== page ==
Reveal the authentic self. Shape your trajectory.
There’s a fascinating theory published by Erik Erikson in 1950, discussing eight stages of human development. At the center of that work is identity. Which spans a life-cycle.
Within each stage of a life-span, we’re challenged with a conflict or crisis. We face each stage so that we can successfully handle it. And develop and grow.
It’s strange to contemplate, that for us to understand the true meaning of peace, we have to experience a level of conflict and heartache.
Our life cycle continues to roll forward. The pendulum swings and onto the next stage.
A third layer arises from our perception of where we stand. The relationship between our transition into each experience. And which way we’ll ultimately put our final foot down.
All of this for the sake of self-transcendence and growth.
There are three factors Erickson lays out that shape our identity.
Individual psychological needs, interests and defenses
It’s important to know ourselves. Instead of letting others do it for us.
What has shaped us? What has molded us into a setting? What has been bestowed on us at birth? Out of it all, what do we want to keep or discard?
And if it were to be stripped away, who is left remaining?
We’ve all experienced a shift in identity due to force of change or initiating it.
Transitioning jobs or positions, graduating, getting married, moving, becoming a parent. Life changes us in ways we didn’t expect. Identities in context to social and cultural environments fluctuate over time.
We don’t anticipate changes that are on the horizon. We may not always know how to prepare or approach it. And studies have shown that a tangled identity leads to a crisis.
By examining ourselves, the benefits of self-awareness become the bedrock of a healthy self-esteem.
At certain moments, it seems we’re being nudged to make sharp decisions. What do we absolutely love spending time on? And what will we never do again?
Our identities get wrapped up in those decisions. Specifically when those decisions are centered around our work.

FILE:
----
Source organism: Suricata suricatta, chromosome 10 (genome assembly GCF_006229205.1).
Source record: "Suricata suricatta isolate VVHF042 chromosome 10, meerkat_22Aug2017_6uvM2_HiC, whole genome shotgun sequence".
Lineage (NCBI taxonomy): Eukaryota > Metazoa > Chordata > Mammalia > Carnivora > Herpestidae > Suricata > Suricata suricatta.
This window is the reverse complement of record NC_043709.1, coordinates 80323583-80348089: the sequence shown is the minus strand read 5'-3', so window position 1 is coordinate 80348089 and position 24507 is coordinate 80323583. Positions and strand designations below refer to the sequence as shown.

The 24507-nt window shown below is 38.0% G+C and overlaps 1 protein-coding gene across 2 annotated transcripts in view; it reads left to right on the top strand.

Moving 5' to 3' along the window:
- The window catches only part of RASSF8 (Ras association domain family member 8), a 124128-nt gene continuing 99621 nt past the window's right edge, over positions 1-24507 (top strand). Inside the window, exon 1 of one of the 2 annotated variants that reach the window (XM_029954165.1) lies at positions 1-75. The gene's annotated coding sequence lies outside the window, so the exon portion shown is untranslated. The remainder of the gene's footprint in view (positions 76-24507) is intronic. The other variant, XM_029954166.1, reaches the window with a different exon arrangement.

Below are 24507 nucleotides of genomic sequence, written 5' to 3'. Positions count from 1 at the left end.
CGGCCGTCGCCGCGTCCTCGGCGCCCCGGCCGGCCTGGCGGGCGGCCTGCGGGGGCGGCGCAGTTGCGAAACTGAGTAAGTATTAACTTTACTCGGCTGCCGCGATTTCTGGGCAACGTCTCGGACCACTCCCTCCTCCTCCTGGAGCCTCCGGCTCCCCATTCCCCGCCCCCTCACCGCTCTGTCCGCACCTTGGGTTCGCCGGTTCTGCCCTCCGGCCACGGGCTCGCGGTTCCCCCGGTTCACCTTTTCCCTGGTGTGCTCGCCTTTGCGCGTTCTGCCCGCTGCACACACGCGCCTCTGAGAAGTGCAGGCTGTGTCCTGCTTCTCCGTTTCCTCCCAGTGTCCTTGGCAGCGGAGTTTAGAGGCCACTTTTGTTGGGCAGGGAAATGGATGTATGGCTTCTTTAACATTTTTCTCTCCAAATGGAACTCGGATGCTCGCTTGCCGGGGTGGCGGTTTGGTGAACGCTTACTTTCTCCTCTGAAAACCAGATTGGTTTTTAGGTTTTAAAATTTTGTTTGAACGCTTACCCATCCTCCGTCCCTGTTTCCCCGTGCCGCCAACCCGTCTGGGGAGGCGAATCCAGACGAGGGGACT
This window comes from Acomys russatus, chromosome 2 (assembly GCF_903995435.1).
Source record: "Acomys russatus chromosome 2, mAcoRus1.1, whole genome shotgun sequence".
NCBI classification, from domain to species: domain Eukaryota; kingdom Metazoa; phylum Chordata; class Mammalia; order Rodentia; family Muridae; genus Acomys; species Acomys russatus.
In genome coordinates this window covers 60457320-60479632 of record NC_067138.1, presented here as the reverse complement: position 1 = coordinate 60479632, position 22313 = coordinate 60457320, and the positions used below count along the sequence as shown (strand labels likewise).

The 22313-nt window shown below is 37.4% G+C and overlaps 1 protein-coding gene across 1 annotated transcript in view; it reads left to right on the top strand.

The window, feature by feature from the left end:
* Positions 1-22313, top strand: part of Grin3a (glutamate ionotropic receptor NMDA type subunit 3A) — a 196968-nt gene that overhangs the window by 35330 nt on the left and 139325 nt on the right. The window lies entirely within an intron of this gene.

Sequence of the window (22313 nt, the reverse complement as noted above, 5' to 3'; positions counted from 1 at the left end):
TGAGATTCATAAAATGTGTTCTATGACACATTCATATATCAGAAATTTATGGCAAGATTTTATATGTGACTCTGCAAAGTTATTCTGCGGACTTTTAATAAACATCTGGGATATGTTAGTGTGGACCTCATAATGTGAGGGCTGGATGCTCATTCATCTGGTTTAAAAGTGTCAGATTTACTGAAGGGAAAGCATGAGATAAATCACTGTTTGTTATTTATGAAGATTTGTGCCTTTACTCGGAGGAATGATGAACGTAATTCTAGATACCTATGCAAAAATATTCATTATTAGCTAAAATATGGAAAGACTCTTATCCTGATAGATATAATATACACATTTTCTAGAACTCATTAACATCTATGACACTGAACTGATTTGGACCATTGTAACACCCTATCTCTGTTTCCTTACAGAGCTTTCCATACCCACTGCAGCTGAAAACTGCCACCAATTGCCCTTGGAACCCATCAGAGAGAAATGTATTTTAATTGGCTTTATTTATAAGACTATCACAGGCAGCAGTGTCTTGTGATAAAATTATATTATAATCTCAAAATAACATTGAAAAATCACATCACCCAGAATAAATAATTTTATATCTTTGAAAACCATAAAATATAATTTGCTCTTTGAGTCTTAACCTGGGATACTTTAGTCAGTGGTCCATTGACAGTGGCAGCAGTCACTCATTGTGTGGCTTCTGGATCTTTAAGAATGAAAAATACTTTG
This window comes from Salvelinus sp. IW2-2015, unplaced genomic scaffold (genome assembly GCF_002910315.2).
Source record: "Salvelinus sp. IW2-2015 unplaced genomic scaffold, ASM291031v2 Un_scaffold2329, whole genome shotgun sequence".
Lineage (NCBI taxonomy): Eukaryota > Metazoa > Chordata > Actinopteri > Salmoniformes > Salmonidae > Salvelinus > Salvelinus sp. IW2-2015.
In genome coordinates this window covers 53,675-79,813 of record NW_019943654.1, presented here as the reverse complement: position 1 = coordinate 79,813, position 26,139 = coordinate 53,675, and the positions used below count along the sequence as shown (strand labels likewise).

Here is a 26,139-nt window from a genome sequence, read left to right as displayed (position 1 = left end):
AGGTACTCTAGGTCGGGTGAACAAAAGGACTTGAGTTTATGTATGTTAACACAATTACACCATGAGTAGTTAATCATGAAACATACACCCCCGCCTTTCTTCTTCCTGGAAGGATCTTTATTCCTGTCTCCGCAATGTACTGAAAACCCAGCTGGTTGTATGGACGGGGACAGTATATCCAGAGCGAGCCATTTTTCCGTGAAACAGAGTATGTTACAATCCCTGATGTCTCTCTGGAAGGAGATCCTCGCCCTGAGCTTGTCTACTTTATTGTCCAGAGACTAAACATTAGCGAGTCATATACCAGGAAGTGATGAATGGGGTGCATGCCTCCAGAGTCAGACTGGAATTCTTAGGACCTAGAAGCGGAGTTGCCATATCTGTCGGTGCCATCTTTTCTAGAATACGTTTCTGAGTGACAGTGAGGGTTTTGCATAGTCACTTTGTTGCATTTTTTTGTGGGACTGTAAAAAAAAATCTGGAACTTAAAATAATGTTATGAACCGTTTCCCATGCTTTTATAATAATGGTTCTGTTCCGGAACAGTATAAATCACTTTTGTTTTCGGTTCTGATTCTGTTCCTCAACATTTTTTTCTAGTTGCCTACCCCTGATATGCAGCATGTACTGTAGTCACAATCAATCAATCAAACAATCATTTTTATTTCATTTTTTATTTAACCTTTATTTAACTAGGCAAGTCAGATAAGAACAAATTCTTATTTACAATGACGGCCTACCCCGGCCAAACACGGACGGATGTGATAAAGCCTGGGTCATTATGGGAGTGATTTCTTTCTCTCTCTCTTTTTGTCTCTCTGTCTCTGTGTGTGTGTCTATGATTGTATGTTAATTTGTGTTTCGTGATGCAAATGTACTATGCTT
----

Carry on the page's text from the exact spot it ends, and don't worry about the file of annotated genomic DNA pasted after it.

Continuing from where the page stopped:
When we align ourselves too much to our work identity and unexpected change happens, we can crumble under the pressure of “now what?”.
This happens after retirement when that life-long title is gone. Who are we after that? Who were we all along?
During these stages, we’ll have experiences that call us to strip down to our bareness. They beg us to answer questions like:
“What is the core of myself? What ways of thinking have I been cloaking myself in? And how do I want to continue?”
We can use these identities to deflect and defend, barricading us from situations that we don’t want to bother with.
If we’re able to look at our identity by disassociating from our given status, we see our truest self.
We choose what to come back to and how we want to rebuild ourselves.
We listen to that inner wisdom that allows us to transcend back into our genuine essence.
4 Questions to contemplate a deeper self-identity.
In three words, what do I need to have in my life?
Who am I without my titles?
Who am I without my past?
Who am I without my future?
The core of this exercise is to strip away the ideas of self and sit in the presence of being.
When everything is removed. What’s left?
By revealing our authentic self, we automatically get on the right path. The one that leads us by purpose and meaning.
The one self that we sink more into each moment of each day of each year.
Having a strong sense of identity helps us navigate the world. While finding our place within it.
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